The asynchronous moments of sound and image (see for example 00:00:00-00:00:17; 00:01:33-00:02:00; 00:05:16-00:05:52) allow for a degree of ambiguity to permeate the narrative structure. By making the film less defined, I hoped to convey the sense of disorientation experienced as a result of the lockdown, whilst simultaneously addressing some of the ethical dilemmas that arise when portraying a marginalised subject such as Rubie. I wanted to allow for interpretations that were not limited by my conscious understanding of Rubie’s experiences and approach the formation of meaning “as something … emergent, rather than prefigured or planned.”35 This is crucial because it will never be possible for me as a straight cisgender male to fully understand Rubie’s lived experience as a gender non-conforming person. Perhaps more importantly though, it is these moments that serve to reinforce Rubie’s desire to construct a space where it is permissible “to be ... confused and not know” (00:01:10). It is from these personal spaces of ‘unknowing’ that Rubie’s innovative, tender and captivating artistry pours out, transcending their individual experience of marginalisation to resonate with wider universal concerns. As Rubie states, the “uncomfortable, slippery, difficult things” are “something that all of us feel, a lot of the stuff that’s big and unwieldy and complicated, and that’s fine … that’s what the world is like” (00:01:06).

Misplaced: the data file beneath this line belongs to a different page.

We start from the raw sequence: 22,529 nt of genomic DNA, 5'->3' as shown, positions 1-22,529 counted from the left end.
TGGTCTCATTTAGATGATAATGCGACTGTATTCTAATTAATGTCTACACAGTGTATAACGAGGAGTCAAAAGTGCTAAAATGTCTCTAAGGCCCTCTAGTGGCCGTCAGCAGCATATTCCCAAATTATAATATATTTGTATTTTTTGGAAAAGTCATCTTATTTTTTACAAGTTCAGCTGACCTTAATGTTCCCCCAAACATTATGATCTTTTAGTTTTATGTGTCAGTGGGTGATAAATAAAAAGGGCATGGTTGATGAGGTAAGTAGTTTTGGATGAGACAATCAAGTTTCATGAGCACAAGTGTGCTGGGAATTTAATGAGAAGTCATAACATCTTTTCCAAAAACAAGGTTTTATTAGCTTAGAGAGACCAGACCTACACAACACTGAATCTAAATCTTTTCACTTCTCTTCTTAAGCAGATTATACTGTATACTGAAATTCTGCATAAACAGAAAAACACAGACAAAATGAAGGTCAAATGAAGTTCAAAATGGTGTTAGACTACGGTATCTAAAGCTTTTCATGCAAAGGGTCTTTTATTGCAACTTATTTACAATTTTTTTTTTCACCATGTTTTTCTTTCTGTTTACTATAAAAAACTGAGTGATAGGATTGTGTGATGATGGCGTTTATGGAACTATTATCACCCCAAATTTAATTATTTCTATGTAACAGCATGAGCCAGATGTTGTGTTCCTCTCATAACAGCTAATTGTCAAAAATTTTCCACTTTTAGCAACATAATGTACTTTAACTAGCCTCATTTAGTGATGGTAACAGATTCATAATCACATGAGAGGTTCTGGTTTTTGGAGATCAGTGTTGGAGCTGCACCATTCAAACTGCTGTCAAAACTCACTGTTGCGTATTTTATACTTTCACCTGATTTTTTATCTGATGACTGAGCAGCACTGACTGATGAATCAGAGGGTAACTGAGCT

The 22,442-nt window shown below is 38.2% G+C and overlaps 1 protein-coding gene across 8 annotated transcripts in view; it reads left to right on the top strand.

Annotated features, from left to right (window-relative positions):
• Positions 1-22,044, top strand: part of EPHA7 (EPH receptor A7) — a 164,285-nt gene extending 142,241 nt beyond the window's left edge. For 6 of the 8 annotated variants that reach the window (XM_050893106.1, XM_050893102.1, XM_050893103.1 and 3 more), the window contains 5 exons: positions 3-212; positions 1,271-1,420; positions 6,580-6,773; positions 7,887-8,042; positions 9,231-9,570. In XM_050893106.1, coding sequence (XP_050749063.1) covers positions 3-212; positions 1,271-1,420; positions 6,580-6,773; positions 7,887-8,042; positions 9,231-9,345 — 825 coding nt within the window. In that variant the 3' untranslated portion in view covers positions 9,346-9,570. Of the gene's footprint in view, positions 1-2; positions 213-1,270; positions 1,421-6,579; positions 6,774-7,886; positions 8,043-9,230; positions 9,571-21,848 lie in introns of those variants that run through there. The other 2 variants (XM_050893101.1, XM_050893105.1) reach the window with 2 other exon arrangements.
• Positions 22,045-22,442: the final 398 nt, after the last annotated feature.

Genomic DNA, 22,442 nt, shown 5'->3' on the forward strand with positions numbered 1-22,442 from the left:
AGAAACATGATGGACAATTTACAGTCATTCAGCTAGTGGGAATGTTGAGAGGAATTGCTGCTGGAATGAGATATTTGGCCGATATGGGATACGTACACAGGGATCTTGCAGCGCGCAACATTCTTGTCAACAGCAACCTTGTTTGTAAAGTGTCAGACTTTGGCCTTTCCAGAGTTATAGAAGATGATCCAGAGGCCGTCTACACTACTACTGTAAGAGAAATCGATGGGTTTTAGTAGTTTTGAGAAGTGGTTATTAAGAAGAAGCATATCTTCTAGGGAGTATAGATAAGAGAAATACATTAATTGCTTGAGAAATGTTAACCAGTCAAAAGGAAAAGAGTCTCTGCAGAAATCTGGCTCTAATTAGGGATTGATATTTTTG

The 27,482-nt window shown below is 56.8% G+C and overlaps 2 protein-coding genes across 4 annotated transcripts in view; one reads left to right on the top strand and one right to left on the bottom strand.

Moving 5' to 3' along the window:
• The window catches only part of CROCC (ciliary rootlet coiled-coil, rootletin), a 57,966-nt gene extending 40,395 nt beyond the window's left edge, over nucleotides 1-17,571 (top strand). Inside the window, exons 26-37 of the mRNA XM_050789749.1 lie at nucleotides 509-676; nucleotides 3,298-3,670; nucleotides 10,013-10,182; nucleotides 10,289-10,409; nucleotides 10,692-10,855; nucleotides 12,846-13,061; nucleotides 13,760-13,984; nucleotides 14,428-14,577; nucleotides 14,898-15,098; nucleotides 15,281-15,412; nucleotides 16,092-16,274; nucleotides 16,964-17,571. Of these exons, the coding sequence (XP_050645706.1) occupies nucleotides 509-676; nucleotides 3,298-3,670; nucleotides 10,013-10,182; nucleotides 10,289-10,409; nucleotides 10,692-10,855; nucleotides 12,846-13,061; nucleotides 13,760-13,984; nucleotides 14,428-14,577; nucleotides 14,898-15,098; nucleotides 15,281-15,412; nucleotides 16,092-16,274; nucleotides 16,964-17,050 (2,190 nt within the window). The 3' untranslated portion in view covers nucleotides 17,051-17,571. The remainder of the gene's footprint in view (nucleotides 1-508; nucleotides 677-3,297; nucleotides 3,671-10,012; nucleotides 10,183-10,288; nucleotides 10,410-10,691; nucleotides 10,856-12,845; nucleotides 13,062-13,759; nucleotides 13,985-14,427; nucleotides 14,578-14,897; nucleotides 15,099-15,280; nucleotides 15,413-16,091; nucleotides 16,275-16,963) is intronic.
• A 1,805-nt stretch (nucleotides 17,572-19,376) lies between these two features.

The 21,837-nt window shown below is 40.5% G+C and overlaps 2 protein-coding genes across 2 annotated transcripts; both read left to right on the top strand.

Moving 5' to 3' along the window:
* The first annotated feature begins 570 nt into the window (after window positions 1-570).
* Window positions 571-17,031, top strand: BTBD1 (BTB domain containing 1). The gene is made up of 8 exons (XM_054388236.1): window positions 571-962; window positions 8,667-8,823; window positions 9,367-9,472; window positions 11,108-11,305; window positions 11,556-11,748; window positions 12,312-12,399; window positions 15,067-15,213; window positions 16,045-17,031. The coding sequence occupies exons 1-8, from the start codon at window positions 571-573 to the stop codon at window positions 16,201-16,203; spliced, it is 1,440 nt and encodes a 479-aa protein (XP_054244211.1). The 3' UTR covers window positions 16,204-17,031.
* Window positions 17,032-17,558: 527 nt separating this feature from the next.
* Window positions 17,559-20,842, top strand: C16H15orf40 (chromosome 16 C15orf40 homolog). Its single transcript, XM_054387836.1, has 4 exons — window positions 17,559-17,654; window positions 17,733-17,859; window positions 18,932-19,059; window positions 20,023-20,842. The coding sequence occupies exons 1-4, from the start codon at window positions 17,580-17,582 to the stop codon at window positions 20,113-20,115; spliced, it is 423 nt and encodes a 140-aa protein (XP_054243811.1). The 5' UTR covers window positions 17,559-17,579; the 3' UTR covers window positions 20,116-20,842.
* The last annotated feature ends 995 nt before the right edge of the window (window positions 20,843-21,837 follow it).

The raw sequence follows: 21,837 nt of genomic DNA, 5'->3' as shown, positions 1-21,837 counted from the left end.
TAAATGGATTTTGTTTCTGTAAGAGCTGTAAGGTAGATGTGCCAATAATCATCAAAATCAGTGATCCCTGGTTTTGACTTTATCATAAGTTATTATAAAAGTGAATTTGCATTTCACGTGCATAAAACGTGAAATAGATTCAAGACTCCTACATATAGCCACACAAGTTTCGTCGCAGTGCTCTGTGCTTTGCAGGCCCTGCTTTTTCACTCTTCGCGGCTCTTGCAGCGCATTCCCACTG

Through participatory and observational modalities of documentary filmmaking, and multimedia approaches to image and sound capture, I attempted to present an intimate and diverse portrayal of my subject Rubie. The exploration of universal themes such as identity, marginalisation, isolation and community, serve to contextualise Rubie’s experience within a broader socio-political framework, and in doing so endeavours to heighten the viewer’s empathy for them. However, despite my initial conception of the film’s narrative, the Covid-19 pandemic radically changed what was possible for Rubie’s performance and the parameters for filming. These restrictions inevitably meant that I was able to record much less footage than I would have liked and I was unable to pursue the original narrative that I had envisioned. In some respects, this caused the film to fall short of my initial expectations and it could therefore be regarded as a ‘failure’ under normative models of success. However, although the lockdown imposed limitations, it also generated new creative opportunities. The shared experience of isolation allowed for a greater degree of intimacy to arise between myself and Rubie, which in turn created space for a more compelling narrative to emerge. In exploring these themes through a queer lens, I began to question the foundational principles of the success/failure dichotomy and instead embraced different ways of appreciating the final film and the process of making it.